Old Hawk and Reminder to Vote

Twenty-three visitors viewed the 1500 words challenge post but only two voted. I mean, I get it; it was a holiday. An eating holiday, at that. In retrospect, that wasn’t what one might call good timing. Same for today; people immersed in a spending frenzy aren’t likely to spend their break reading stories and pondering on the relative merits of the narratives before casting a vote.

Still, them Readers Awards won’t mean much if there are no actual readers voting. So, if you can muster the physical and mental energy for it, please read the short stories and cast your vote before noon, December 4th. 

At 1,500 words, reading each story should take no more than seven minutes to read and I realize that’s a huge time commitment in these days of near-instant gratification.

And that’s enough of that . . .

Today’s post is about an old hawk. Not age-wise old; photo old, as in 2012. This was a rare capture for me; a hawk who dropped from above onto a random spot in the snow. I missed the actual moment, but I have the aftermath . . .

All photos are cropped from larger originals. For instance, this is the original of the above . . .

Original RAW file out of the camera

I wanted to test out Topaz Sharpen AI some more, so I processed all the photos using Sharpen AI and Adjust AI. (NOTE: Topaz Lab is having their Black Friday sale of all their AI modules and Studio 2. I don’t get anything for providing the link, but in case anyone is interested, HERE.)

Anyway, Sharpen AI lightens the photo for reason I don’t yet know and to which I don’t object.

Processed through Topaz Labs Sharpen AI.

You can see how much I cropped the photo. I could have pushed it a bit more but that’s about the 100% view of the photo.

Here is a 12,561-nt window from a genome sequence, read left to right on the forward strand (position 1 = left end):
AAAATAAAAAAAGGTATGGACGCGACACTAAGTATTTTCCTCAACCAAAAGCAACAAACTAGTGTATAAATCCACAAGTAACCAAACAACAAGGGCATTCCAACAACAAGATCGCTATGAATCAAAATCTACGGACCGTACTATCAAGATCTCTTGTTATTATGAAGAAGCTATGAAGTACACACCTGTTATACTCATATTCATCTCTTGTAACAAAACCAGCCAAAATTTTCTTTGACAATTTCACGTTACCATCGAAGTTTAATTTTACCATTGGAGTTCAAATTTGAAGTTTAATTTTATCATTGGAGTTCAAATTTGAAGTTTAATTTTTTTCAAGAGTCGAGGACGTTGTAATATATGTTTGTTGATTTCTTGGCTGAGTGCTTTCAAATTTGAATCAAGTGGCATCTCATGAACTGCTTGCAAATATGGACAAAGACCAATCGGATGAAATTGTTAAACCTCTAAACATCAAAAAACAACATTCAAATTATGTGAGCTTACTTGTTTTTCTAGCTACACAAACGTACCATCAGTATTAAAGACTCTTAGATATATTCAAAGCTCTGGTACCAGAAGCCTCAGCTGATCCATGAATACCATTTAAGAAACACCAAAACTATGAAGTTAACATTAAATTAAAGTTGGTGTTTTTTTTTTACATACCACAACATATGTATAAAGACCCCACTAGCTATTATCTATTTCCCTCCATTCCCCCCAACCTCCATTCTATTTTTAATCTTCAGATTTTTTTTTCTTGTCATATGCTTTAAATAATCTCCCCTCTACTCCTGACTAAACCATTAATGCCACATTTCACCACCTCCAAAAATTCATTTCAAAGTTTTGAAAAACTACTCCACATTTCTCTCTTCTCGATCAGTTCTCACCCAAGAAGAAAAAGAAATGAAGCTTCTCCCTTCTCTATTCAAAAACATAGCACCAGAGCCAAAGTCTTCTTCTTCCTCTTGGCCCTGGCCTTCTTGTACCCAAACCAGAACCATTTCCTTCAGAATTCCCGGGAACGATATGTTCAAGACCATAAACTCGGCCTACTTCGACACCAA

Adjust AI — as mentioned a couple of posts ago — does a good job processing the photos . . . so that’s what I used. These are my favorite two photos of the series . . .

I can’t force you, but you might want to click on those; you get to see a larger version.

Here’s the gallery of all the photos from that series:

Why would I grab some old photos to process?

First, because I like them. Second, because I wanted to see what my current processing tools could do.

Here’s a gallery of the photos that were originally shared contrasted with the newly processed versions:

The comparison is not always fair because of the different cropping and the size differences in the posted photos back then and now.

The captions are from the original post, and while the crops aren’t the same, you can see the processing differences.

By the way, February 2012 was a prolific month as far as photos go. For example, here’s a gallery of the other hawks from that same post . . .

Those are hand-held with the 70-200mm f/2.8 and the 80-400mm f/4.5-5.6 lenses. Overall, pretty good, I think.

And, just because it’s a day of excess (Black Friday and all) here’s a gallery sampling other photos from February 2012 . . .

Obviously, not all shot in February 2012, but published that month, and this is just a small sample. Where did I find the time to process all them photos?

That’s it. This post has ended . . . except for the stuff below.


Note: if you are not reading this blog post at DisperserTracks.com, know that it’s copied without permission, and likely is being used by someone with nefarious intentions, like attracting you to a malware-infested website.  Could be they also torture small mammals.


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About disperser

Odd guy with odd views living an odd life during odd times.
This entry was posted in About Writing, Airplanes/Aeroplanes, Animals, Environment, Feathers, Flowers, Ice, Machines, Macro Photography, Photo Post-processing, Photography Stuff, Photos, Plants, Snow, Software, Topaz Plug-ins and Studio and tagged , , , , , . Bookmark the permalink.